The gap at the front of the race was also changing: the #70 Ruffier Porsche spun in front of Brabham and the required avoidance cost the Australian more than half of his advantage over the Saleen, the deficit now 2.8 seconds with six minutes remaining.

Brabham though responded immediately, posting the fastest lap of the race, a 1:59.201, to draw further clear, five seconds the advantage once again. From then on a win for the Coopers Racing car was assured, the advantage at the chequered flag a full 16 seconds… but not from the Saleen.

The Larbre Viper of Makowiecki and Dedours inherited second place on the very last lap, after the DDO Saleen of Dupuy and Fiat suffered a severe engine problem in the closing stages and was forced to crawl home. It was a sad result for the DDO squad after a spirited display.

Nigel Greensall and Terry Pudwell scored an excellent fourth place finish in the GTS classed Stealth B6, ahead of the GT2 winning Farnbacher Porsche RSR of Patrick Long and Lars Erik Nielsen, the Porsche outpacing the plucky Gillet Vertigo of Renaud Kuppens and Bas Leinders for class honours, with Adam Sharpe and Rob Croydon scoring an excellent third in class for Tech 9.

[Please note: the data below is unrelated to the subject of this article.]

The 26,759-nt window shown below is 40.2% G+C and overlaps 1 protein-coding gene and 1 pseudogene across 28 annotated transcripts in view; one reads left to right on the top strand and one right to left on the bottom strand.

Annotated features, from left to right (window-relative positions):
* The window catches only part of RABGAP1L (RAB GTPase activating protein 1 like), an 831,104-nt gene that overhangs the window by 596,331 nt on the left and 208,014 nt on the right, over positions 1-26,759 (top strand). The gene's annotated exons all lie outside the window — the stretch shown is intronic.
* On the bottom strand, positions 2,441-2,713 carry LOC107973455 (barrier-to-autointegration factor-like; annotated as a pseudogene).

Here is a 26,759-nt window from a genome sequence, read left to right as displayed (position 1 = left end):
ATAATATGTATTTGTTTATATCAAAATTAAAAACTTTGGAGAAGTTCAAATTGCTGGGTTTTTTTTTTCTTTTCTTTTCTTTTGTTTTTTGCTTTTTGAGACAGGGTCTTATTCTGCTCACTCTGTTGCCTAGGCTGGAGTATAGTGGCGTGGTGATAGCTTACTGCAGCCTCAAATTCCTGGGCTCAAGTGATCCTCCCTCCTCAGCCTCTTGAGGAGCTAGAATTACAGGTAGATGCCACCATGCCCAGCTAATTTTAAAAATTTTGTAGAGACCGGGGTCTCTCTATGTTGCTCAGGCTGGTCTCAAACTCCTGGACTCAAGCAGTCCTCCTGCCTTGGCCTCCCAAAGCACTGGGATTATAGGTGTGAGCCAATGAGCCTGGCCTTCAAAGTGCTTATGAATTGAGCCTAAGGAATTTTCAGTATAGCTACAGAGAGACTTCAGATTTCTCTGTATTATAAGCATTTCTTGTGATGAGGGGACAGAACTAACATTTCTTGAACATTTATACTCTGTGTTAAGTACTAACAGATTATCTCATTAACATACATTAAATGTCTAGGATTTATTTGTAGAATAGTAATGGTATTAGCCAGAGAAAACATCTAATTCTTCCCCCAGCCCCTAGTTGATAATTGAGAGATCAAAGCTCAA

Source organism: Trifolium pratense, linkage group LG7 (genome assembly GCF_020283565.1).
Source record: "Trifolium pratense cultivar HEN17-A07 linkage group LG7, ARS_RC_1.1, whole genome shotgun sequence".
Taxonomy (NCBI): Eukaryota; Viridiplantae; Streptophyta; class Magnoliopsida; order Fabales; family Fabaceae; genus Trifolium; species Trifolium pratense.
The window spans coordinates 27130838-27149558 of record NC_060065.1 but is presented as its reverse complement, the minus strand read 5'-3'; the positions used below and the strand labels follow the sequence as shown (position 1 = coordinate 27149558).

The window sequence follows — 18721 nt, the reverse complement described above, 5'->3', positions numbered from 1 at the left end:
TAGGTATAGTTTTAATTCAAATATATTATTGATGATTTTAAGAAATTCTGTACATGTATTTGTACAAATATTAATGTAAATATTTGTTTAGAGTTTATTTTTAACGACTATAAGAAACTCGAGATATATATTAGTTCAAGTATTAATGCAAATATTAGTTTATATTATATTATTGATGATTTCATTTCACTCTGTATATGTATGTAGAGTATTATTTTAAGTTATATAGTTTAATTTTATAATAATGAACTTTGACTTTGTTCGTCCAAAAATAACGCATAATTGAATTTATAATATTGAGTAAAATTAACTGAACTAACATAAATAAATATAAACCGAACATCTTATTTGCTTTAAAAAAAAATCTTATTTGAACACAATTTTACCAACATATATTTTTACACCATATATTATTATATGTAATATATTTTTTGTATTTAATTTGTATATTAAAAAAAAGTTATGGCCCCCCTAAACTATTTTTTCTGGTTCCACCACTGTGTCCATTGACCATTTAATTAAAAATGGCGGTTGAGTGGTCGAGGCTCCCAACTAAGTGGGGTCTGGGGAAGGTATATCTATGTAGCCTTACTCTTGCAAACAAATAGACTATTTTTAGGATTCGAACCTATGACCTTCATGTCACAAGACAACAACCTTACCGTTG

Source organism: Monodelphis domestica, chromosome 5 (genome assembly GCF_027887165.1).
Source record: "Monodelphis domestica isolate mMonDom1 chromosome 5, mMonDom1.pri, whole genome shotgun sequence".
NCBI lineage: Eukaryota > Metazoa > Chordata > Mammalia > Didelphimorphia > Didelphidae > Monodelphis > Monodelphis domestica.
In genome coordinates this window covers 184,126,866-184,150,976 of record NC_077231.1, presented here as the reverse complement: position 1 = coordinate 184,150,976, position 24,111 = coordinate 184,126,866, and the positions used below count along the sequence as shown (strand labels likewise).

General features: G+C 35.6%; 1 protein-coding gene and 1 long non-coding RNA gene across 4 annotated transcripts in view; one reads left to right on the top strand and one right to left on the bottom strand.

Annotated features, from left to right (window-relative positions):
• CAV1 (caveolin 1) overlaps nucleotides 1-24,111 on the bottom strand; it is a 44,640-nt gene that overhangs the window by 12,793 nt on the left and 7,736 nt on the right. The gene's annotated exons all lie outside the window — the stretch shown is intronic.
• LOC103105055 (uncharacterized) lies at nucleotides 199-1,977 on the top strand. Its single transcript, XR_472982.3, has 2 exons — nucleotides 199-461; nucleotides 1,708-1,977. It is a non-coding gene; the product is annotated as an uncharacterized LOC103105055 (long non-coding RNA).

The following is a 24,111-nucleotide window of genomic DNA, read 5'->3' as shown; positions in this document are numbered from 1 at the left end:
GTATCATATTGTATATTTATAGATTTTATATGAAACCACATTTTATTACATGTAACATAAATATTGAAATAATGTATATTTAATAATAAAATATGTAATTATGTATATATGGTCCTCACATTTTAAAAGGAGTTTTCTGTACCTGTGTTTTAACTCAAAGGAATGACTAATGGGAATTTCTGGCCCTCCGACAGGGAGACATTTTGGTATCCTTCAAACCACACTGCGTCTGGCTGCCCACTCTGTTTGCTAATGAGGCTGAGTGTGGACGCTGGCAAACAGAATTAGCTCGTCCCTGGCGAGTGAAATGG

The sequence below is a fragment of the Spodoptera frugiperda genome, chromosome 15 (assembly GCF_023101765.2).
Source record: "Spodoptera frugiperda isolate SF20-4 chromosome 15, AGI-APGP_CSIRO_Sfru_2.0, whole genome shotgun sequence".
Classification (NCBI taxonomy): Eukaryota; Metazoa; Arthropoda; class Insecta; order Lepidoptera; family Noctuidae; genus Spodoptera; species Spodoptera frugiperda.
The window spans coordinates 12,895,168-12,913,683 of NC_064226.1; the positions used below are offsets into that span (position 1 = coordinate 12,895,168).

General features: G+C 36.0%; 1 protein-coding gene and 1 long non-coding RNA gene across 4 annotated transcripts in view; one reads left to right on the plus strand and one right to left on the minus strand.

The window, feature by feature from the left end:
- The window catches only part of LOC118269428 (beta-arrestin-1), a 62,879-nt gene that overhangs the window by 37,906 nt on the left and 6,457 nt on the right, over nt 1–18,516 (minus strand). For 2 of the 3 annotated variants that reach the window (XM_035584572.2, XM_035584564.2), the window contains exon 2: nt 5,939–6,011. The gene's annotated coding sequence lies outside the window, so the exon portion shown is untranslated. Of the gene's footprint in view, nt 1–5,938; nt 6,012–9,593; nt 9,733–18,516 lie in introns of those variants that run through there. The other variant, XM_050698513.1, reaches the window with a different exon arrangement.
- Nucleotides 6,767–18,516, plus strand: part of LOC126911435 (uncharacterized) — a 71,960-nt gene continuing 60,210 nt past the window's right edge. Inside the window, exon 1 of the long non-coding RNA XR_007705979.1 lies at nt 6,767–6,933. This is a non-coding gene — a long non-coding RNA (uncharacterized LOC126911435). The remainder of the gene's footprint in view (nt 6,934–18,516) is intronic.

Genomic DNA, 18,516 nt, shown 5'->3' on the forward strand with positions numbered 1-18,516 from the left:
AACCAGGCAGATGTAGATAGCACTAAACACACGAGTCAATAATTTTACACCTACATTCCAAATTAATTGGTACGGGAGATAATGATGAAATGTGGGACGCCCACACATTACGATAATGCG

In GT3 it was initially a French Porsche 1, 2, 3 before the third placed First Racing car was disqualified for overtaking the Safety Car. A very happy Larbre Competition team principal Jack Leconte was the class winner with Roland Berville, just ahead of a short of fuel #66 Pilotage passion 911 of Helias and Colas.

Third place in GT3 went to the Team Aero Morgan Aero 8, after an excellent run from Aaron Scott and Keith Ahlers.

David Brabham: “Job done but in the final we were lucky with the safety car as we were tight on fuel, but Allan did a fine job pulling out the gap from the start.”

Patrick Long: “It was a really challenging format, no free practice before timed qualifying on a new and unfamiliar circuit, but I enjoyed the meeting enormously.”

Lars Erik Nielsen: “We have had a great season with the Porsche RSR, apart from one incident where we damaged the rear end we’ve had no damage at all – we have however wrecked several hire cars on the way to and from circuits!”

Jack Leconte: “I am delighted with the win. I have not driven competitively (for a long time) and before that I fought for four years in the Carrera Cup with Roland Berville. It’s good to join up and win together.”

All in all an excellent event at a quite stunning facility. Seldom if ever has GT racing been made more welcome, and 40 plus cars made for a spectacular event. With thanks to those who made our excursion here possible – you know who you are.

Where to next year?